Icon Sysctl

Being honest, Arch Linux comes fairly secure out of the box. Things like source routed packets, packet forwarding, multicast packet forwarding and ICMP redirection all default to disabled. Alas, improvements can still be made.

Sysctl can be used to change kernel parameters at runtime by adding to the file /etc/sysctl.d/50-security.conf. There are several improvements that can be made here security wise. Not all of these will be optimal in every use case scenario, but none of them will have harmful effects on your system unless you are running it as a router.

Icon Secure ICMP Routing Redirects

If the source gateway is compromised then an user can update the routing table using Secure ICMP redirects. This can potentially lead to remote packet capture.
This can be disabled.


Icon Send Redirects

An unauthorized user can use a compromised host to send ICMP redirects packets to another routing device to corrupt its routing. This functionality can be disabled.



An attacker can start a DDoS attack at the server by flooding it with SYN packets without initializing three way handshake. Setting this will helps protect against SYN flood attacks, however it only kicks in when net.ipv4.tcp_max_syn_backlog is reached.


Icon TCP Time-wait

To protect against TCP time-wait assassination hazards drop all RST packets for sockets in the time-wait state (not widely supported outside of Linux, but conforms to RFC).


Icon Restrict Kernel Log Access

Kernel logs can contain sensitive system information that you might not want everyone on your system to have access to. This will restrict access to only the root account.


Icon Restrict Kernel Pointers Access

Allowing all users to view kernel pointer addresses can make it easier for kernel exploits to occur. Again restrict this to only the root account.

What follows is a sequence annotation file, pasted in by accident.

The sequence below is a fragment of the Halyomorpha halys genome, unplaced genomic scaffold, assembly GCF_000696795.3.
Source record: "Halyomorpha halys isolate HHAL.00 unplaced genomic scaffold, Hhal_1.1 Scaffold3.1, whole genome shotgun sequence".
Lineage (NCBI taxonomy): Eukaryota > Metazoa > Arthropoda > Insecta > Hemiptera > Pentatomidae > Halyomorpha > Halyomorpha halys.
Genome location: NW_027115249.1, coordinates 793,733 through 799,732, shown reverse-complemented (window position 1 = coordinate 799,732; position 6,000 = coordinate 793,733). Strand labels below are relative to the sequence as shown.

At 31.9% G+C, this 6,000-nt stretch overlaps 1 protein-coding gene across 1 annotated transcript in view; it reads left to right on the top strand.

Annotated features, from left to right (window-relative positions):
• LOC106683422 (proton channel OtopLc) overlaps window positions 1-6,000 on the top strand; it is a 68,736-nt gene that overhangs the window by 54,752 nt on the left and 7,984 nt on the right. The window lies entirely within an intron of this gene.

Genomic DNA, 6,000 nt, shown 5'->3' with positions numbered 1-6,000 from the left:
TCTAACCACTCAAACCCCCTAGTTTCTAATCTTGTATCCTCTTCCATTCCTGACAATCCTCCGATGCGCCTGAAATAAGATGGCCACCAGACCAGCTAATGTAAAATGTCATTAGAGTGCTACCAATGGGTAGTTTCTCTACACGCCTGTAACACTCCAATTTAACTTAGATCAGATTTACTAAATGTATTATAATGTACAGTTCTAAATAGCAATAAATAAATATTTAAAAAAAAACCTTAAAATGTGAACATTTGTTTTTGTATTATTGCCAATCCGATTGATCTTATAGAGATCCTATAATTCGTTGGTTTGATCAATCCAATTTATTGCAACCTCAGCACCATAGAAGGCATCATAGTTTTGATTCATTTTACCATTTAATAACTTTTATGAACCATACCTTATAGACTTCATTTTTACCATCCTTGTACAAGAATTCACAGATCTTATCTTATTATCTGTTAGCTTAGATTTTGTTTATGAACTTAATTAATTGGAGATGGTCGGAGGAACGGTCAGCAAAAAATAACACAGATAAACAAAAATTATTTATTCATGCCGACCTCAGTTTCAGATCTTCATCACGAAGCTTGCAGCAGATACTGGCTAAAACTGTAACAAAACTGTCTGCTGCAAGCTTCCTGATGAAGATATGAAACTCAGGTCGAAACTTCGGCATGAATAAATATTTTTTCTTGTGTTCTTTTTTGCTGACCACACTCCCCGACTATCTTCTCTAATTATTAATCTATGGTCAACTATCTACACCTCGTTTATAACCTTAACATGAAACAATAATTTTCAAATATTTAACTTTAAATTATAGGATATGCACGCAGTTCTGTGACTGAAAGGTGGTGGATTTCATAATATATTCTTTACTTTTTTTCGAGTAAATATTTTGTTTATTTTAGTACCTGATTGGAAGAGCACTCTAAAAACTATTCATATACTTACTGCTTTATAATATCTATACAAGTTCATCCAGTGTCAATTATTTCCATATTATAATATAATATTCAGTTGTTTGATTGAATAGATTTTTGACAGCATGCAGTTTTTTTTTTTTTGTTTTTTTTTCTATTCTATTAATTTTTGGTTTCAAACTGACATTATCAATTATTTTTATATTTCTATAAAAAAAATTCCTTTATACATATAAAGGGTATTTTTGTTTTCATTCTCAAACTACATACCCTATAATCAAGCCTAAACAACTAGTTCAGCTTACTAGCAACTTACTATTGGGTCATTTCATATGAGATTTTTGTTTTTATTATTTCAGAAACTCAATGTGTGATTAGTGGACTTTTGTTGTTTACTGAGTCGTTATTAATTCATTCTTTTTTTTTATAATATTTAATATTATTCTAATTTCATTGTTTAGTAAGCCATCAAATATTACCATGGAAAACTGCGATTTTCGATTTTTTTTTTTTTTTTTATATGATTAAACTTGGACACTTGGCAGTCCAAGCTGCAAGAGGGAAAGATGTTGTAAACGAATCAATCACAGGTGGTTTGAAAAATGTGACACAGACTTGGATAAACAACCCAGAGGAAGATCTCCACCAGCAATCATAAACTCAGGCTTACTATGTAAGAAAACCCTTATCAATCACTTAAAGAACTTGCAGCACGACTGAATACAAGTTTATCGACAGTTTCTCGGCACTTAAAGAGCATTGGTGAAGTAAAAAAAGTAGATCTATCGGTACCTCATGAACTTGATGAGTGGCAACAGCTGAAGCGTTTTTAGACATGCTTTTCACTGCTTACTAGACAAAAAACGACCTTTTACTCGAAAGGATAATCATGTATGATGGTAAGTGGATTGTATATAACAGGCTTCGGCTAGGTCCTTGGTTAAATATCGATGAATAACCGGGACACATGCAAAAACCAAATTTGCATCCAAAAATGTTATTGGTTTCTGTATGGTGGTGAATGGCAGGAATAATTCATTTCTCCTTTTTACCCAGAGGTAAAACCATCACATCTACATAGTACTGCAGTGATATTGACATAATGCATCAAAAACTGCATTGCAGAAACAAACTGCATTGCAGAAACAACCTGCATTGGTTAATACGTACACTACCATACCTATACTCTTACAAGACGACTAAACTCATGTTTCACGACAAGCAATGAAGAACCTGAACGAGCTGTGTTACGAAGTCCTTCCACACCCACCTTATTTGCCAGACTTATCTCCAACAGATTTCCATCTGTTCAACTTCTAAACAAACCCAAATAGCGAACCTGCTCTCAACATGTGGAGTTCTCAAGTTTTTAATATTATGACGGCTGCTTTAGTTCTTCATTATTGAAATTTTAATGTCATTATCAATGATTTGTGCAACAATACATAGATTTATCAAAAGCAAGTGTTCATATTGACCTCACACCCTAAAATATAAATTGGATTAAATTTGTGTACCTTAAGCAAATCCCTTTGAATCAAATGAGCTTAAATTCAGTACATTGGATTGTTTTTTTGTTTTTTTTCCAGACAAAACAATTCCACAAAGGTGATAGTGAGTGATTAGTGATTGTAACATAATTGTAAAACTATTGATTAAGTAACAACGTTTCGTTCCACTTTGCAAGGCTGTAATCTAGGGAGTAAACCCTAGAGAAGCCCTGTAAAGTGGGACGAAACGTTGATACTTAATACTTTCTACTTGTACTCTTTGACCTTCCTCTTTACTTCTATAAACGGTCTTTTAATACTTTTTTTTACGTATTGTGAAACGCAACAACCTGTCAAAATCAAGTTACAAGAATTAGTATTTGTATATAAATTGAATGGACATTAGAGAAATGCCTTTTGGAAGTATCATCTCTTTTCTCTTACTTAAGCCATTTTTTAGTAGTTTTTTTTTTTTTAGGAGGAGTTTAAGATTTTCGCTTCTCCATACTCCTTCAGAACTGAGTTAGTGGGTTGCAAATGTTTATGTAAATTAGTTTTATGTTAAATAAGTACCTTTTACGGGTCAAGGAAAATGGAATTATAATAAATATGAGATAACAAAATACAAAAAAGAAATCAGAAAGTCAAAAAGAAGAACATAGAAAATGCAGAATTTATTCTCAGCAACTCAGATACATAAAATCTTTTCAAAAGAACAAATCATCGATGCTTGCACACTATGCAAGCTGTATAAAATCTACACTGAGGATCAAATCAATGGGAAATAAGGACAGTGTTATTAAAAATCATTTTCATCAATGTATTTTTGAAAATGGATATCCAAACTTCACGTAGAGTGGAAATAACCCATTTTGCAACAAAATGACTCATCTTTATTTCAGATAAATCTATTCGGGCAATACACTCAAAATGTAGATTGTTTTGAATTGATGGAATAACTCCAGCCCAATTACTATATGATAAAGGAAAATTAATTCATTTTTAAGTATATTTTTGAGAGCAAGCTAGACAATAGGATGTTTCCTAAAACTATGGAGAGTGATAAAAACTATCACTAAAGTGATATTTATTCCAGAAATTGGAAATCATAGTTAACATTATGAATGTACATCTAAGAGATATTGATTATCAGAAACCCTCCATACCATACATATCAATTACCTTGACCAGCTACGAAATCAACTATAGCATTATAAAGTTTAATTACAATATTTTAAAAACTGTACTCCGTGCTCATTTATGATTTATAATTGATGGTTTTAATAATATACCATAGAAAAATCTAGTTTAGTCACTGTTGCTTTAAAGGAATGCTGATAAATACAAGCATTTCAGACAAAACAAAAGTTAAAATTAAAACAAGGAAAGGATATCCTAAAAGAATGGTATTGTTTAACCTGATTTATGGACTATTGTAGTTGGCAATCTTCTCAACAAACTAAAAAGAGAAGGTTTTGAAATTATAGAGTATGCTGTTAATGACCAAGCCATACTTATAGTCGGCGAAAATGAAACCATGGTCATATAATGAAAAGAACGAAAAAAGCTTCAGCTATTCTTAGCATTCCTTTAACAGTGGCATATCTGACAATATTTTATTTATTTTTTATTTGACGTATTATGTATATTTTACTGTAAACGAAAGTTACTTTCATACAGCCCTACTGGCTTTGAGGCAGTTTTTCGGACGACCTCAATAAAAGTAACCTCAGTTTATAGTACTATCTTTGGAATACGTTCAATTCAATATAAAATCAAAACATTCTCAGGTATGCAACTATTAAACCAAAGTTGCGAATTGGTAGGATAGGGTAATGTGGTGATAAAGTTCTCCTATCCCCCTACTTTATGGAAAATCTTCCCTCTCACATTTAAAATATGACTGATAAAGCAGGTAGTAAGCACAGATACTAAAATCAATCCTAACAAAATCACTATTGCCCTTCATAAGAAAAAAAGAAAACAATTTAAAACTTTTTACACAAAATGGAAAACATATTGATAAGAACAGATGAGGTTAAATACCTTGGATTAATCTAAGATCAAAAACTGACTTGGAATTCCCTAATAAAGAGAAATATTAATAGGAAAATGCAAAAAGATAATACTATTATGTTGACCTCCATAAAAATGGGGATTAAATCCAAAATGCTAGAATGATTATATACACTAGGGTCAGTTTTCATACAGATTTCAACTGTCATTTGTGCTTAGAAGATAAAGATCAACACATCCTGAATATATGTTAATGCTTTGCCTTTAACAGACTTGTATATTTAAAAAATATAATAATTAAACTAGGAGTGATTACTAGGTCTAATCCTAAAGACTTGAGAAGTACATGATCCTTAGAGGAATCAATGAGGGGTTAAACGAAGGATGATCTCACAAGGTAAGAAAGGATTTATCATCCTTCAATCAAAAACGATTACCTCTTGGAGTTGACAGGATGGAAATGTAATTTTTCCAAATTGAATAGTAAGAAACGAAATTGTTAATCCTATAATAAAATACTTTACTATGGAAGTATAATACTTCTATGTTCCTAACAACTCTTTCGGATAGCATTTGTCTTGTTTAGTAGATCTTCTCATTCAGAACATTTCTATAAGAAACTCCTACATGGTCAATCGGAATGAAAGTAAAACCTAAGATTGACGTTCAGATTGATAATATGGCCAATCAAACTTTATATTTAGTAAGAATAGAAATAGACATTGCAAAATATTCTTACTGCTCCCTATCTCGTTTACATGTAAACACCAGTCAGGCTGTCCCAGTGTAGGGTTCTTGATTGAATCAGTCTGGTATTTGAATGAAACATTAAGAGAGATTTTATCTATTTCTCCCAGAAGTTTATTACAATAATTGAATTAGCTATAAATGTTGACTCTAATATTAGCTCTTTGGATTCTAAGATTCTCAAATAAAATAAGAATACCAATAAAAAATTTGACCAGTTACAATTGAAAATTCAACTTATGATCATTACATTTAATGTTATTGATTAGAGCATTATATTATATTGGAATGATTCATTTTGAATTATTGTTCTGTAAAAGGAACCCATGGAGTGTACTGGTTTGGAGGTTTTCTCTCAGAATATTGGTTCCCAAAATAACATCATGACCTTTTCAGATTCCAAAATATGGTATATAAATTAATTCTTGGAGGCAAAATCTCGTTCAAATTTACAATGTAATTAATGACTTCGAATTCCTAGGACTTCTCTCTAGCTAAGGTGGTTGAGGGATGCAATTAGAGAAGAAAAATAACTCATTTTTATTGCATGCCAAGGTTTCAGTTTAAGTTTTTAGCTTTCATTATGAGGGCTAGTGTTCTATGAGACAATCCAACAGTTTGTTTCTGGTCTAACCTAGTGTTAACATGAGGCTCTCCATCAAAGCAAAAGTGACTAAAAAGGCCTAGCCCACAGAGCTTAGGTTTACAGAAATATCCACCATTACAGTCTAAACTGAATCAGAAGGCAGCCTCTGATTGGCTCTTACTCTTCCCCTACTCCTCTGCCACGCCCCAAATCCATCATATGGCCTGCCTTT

Icon OpenSSH

Hardening SSH is a requirement on any machine connected to the internet with SSH running. It is one of the most common services on the internet and also one of the most common ports attackers go for. The default openssh config is subpar at best, a lot can be done to fix it up. All of the following changes are done in the /etc/ssh/sshd_config file.

Icon Listening Port

One of the easiest ways to improve security with SSH is to change the port it listens on. Sometimes this is not an option (if a large number of individuals require access to the server for example), but if you can this option is highly recommended. If possible, choose a port greater than 1024.

filename: /usr/ssh/sshd_config
Port 2222

Icon Key Exchange

The key exchange ensures that the server and the client shares a secret no one else knows. OpenSSH supports 8 key exchange protocols, the two chosen here are the only ones left given current security risks.[4]

KexAlgorithms curve25519-sha256@libssh.org,diffie-hellman-group-exchange-sha256

Regenerate the prime numbers used for SSH.

filename: /etc/ssh/sshd_config
# sudo ssh-keygen -G /etc/ssh/moduli.all -b 4096
# sudo ssh-keygen -T /etc/ssh/moduli.safe -f /etc/ssh/moduli.all
# sudo mv /etc/ssh/moduli.safe /etc/ssh/moduli
# sudo rm /etc/ssh/moduli.all
IconThis is going to take a while, feel free to continue while it is running

Icon Authentication